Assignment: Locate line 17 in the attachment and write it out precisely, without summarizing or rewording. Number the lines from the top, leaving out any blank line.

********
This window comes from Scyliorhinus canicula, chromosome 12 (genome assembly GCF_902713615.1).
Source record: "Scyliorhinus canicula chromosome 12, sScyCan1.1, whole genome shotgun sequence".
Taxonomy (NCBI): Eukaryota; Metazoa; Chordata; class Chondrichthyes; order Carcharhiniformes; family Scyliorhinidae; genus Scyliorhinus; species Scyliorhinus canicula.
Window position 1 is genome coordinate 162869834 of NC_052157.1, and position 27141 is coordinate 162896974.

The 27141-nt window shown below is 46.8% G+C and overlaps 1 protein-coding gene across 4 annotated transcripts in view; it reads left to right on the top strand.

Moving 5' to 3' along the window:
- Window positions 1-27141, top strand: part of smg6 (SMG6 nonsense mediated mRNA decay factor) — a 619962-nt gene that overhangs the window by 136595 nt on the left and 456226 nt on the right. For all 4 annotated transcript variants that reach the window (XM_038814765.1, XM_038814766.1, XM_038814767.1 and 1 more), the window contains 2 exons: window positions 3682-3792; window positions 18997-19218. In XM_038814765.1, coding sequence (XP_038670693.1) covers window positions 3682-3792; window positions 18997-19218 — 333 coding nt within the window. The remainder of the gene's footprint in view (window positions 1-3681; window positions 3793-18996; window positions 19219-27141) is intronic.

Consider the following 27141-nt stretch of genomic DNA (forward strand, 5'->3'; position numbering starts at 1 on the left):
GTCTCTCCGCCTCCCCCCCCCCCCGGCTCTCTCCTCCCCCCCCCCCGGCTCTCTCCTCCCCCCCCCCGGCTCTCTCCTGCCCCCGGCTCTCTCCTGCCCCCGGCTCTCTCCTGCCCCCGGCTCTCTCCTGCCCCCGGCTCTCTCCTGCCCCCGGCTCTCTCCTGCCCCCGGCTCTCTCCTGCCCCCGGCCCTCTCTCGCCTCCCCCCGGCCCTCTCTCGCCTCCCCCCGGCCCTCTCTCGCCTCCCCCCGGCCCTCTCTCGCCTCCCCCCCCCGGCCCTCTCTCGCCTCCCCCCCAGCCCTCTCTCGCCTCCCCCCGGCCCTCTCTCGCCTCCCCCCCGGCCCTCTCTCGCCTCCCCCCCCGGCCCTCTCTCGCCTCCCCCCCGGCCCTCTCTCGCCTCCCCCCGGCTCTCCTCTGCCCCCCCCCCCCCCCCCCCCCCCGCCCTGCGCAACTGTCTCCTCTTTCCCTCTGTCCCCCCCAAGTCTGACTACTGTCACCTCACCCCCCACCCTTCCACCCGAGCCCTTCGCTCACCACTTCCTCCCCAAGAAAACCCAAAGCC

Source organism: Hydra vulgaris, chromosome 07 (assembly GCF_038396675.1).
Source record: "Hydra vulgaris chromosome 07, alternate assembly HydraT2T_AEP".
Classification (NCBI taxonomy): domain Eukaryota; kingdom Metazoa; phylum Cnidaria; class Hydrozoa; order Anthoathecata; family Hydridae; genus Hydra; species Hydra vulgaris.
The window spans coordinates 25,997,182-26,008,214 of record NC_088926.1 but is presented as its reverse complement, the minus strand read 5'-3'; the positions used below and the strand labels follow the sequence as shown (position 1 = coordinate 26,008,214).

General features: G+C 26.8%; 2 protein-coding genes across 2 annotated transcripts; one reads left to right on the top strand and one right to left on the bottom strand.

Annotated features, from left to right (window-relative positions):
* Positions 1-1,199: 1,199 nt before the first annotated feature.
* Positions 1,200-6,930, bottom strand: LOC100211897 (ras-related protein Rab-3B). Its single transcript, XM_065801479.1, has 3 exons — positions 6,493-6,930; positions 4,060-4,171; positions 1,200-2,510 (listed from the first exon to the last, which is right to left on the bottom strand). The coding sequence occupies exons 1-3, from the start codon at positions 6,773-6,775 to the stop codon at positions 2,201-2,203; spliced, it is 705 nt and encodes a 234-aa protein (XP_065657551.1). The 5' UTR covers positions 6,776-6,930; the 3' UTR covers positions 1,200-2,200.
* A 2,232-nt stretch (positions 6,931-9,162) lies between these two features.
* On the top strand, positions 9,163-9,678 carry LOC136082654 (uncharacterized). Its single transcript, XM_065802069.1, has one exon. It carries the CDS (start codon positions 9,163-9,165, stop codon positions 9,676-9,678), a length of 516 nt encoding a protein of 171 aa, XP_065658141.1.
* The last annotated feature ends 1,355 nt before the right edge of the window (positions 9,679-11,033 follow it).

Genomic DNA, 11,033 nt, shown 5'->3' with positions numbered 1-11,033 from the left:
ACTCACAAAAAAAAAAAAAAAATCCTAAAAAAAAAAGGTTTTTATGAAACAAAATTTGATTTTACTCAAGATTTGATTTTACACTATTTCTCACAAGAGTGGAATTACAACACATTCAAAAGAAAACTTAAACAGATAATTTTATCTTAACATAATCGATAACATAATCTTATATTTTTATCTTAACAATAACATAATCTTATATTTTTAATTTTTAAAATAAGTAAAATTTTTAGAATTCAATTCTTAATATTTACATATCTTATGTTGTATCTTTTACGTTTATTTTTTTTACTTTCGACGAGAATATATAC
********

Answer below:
* Positions 1,200-6,930, bottom strand: LOC100211897 (ras-related protein Rab-3B). Its single transcript, XM_065801479.1, has 3 exons — positions 6,493-6,930; positions 4,060-4,171; positions 1,200-2,510 (listed from the first exon to the last, which is right to left on the bottom strand). The coding sequence occupies exons 1-3, from the start codon at positions 6,773-6,775 to the stop codon at positions 2,201-2,203; spliced, it is 705 nt and encodes a 234-aa protein (XP_065657551.1). The 5' UTR covers positions 6,776-6,930; the 3' UTR covers positions 1,200-2,200.